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Incidence, etiology and epidemiology of stonefruit dieback in the Okanagan Valley Cujec, Thomas Peter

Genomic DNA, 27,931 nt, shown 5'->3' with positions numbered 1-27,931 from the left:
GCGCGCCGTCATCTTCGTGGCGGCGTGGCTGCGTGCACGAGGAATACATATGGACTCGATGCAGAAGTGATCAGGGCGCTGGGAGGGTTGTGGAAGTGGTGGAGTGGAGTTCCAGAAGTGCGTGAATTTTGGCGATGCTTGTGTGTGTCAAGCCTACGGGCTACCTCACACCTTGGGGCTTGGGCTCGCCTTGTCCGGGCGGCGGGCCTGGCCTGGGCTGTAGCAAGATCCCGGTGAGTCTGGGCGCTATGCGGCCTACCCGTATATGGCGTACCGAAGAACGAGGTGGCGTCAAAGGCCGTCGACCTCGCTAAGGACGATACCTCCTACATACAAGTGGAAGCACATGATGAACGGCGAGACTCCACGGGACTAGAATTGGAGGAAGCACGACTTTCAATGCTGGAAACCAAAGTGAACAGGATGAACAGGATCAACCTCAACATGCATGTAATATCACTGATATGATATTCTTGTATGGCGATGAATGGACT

A Cytospora species isolated from infected tissues and sporulating stromata on diseased trees caused typical dieback symptoms when inoculated into Prunus species and was identified as the primary cause of stonefruit dieback in the Okanagan. Based on the morphology of the stromata, spore dimensions, and colony growth and color on malt extract agar, the fungus was identified as C. leucostoma (Sacc). After including the number of trees removed during the winter of 1985-86 and 1986-87 because of Cytospora sp., an average of 14.8% of the trees in 17 stonefruit orchards were affected by dieback from September 1985 to September 1987. The incidence of Cytospora sp. in the individual blocks ranged from 3.0-56.9%. In 11 of the 17 orchards surveyed in 1986 and resurveyed in 1987, dieback symptoms were evident on trees which had been symptomless in 1986. The percent of newly infected trees in these 11 blocks ranged from 0.4-8.8% and averaged 2.9%. The majority of sporulating Cytospora sp. infections were found on the scaffold limbs (69%) or trunks (28%) of infected trees. Pruning wounds (65%), rather than winter injury (25%), were the major infection courts. Fall and spring inoculations of a spore suspension (10³ spores/ml) of either a peach isolate (P8-19) to peach, or a cherry isolate (C9-23) to cherry revealed that intraspecies spread of the disease can occur at any time of the year. Although spring spore inoculations of the peach isolate to cherry or the cherry isolate to peach resulted in significantly (P = 0.05) more infections than the control treatments, identical fall inoculations did not. This suggests that spread of Cytospora sp. between cherry and peach is most likely to occur in the spring. The effect of temperature on spore germination and mycelial growth of Cytospora sp. in vitro was isolate-dependent. The minimum lag period for Cytospora sp. spore germination occurred at 27° C. Spores germinated at temperatures as low as 10° C, and remained viable even after exposure to -18° C for 1 week. The temperature optima for the in vitro growth of most stonefruit isolates in this study was 20-23° C. Viable Cytospora sp. spores were washed from infected trees (10⁵-10⁶ spores/ml) and adjacent healthy trees (10⁴ spores/ml) in mid-December and collected in funnel traps after the first rain the following spring (late April). Under Okanagan conditions, infection of fresh pruning wounds made in the spring can occur either by spores which overwintered on infected trees and were dispersed by spring rains, or by spores dispersed by fall rains to healthy trees on which they overwintered and infected following pruning. Benomyl (1 g a.i./L), dichlone (1 g a.i./L), flusilazole (0.01 g a.i./L) and ziram (5 g a.i./L) applied as water sprays did not significantly (P = 0.1) reduce the percent infection compared to the unprotected, inoculated controls. Of eight fungicide-pruning paste mixtures, only benomyl added to either Heal 'n' Seal or linseed oil significantly (P = 0.1) reduced the number of cankers which developed compared to the untreated control.

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